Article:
WASHINGTON (AFP) - The Pfizer Covid-19 vaccine has proven 94 per cent effective in a study involving 1.2 million people in Israel, the first peer-reviewed real world research confirming the power of mass immunisation campaigns to bring the pandemic to a close.
The paper, which was published in the New England Journal of Medicine on Wednesday (Feb 25), also demonstrated there is likely a strong protective benefit against infection, a crucial element in breaking onward transmission.
"The fact that the vaccines worked so well in the real world... really does suggest that if the nations of the world can find the will, we now have the means to end Covid-19 forever," said Ben Neuman, a virologist from Texas A&M University who was not involved in the research.
The experiment was carried out between Dec 20 2020 and Feb 1, 2021 - a period when a newer variant first identified in Britain was rampant in Israel, making the vaccine's performance all the more impressive.
Around 1.2 million people were divided into equal groups of vaccinated and unvaccinated.
Each vaccinated participant was matched to an unvaccinated "control" person of similar age, sex, geographic, medical and other characteristics.
Lead author Noam Barda, head of epidemiology and research at the Clalit Research Institute, told AFP the matching process was highly robust.
An elderly Ultra-Orthodox Jewish man from a particular neighbourhood with a particular set of comorbidities and flu vaccination history would be matched for another person fitting that precise profile, for example.
The researchers then recorded outcomes at days 14-20 after the first of the two doses and day seven or more after the second.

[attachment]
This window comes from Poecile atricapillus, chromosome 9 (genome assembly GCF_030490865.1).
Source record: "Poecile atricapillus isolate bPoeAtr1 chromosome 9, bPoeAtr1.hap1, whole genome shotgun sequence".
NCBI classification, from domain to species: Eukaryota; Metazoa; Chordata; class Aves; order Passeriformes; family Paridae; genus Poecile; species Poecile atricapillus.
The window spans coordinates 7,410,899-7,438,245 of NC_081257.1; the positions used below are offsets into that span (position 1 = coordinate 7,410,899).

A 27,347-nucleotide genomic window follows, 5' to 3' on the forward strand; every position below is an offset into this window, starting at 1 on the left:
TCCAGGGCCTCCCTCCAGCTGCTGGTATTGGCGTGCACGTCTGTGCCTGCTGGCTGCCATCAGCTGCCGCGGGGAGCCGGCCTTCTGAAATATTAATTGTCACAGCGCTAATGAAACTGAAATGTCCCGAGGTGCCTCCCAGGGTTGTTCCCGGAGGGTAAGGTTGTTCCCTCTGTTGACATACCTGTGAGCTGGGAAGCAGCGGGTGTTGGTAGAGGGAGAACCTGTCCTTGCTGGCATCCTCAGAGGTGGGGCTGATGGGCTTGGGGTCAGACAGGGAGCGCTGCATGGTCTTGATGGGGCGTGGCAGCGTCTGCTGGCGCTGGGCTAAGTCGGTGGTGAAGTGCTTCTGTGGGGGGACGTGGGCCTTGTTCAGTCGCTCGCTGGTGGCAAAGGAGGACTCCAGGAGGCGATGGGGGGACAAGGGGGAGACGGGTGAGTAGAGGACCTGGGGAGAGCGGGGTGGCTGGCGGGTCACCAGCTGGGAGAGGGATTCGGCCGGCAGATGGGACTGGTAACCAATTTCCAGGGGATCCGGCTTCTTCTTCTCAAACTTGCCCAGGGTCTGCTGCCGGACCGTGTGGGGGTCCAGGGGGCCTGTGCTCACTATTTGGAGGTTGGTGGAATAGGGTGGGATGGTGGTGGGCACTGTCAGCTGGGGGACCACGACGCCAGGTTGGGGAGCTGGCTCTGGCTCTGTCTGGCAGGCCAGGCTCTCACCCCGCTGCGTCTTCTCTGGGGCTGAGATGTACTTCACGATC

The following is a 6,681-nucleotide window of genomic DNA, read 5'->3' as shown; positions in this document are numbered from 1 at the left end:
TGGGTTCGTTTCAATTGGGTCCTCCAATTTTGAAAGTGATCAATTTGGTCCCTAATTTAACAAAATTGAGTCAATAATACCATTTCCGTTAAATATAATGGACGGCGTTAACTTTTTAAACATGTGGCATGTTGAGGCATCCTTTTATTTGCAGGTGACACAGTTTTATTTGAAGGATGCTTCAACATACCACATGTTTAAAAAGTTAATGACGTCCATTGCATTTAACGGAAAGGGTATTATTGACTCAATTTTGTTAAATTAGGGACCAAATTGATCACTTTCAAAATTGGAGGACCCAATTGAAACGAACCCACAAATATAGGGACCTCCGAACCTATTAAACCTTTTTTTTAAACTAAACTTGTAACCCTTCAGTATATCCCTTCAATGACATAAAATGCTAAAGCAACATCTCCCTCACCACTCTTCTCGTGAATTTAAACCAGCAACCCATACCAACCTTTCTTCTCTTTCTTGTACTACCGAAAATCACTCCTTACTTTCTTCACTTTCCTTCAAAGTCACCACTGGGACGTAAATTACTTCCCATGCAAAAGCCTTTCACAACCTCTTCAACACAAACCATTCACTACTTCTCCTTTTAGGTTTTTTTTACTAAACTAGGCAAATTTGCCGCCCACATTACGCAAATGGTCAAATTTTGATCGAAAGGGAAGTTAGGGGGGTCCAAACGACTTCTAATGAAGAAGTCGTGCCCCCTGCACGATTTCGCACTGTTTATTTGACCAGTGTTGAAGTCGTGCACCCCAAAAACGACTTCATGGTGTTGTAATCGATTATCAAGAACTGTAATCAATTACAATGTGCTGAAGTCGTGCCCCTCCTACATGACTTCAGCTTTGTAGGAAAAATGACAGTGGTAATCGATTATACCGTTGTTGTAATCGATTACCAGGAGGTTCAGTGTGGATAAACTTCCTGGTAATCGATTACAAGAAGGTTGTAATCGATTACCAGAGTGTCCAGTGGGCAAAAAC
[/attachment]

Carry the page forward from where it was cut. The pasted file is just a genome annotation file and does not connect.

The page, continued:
The efficacy against symptomatic infections was 57 per cent between 14-20 days after the first dose, but rose to 94 per cent seven days after the second dose - very close to the 95 per cent achieved during Phase 3 clinical trials.
People who received second doses were also highly protected against hospitalisation and death - though the precise numbers here are less significant and had a wider statistical range because of the relatively lower number of cases.
The study also found people who received their second dose had a 92 per cent lower chance of getting any form of infection at all compared to those who were unvaccinated.
While this finding was considered encouraging, the researchers and outside experts said it needs more confirming evidence.
That's because the participants weren't being systematically tested at regular intervals; rather, they were getting a test when they wanted one.
The authors attempted to correct for this with statistical methods but the result is still likely imperfect.
"Unless you are testing everyone all the time, this will miss some infections," said Natalie Dean, a biostatistician at the University of Florida.
She added she was certain there was a strong protective benefit, but "nailing down this number more precisely will require specialised study designs with frequent testing."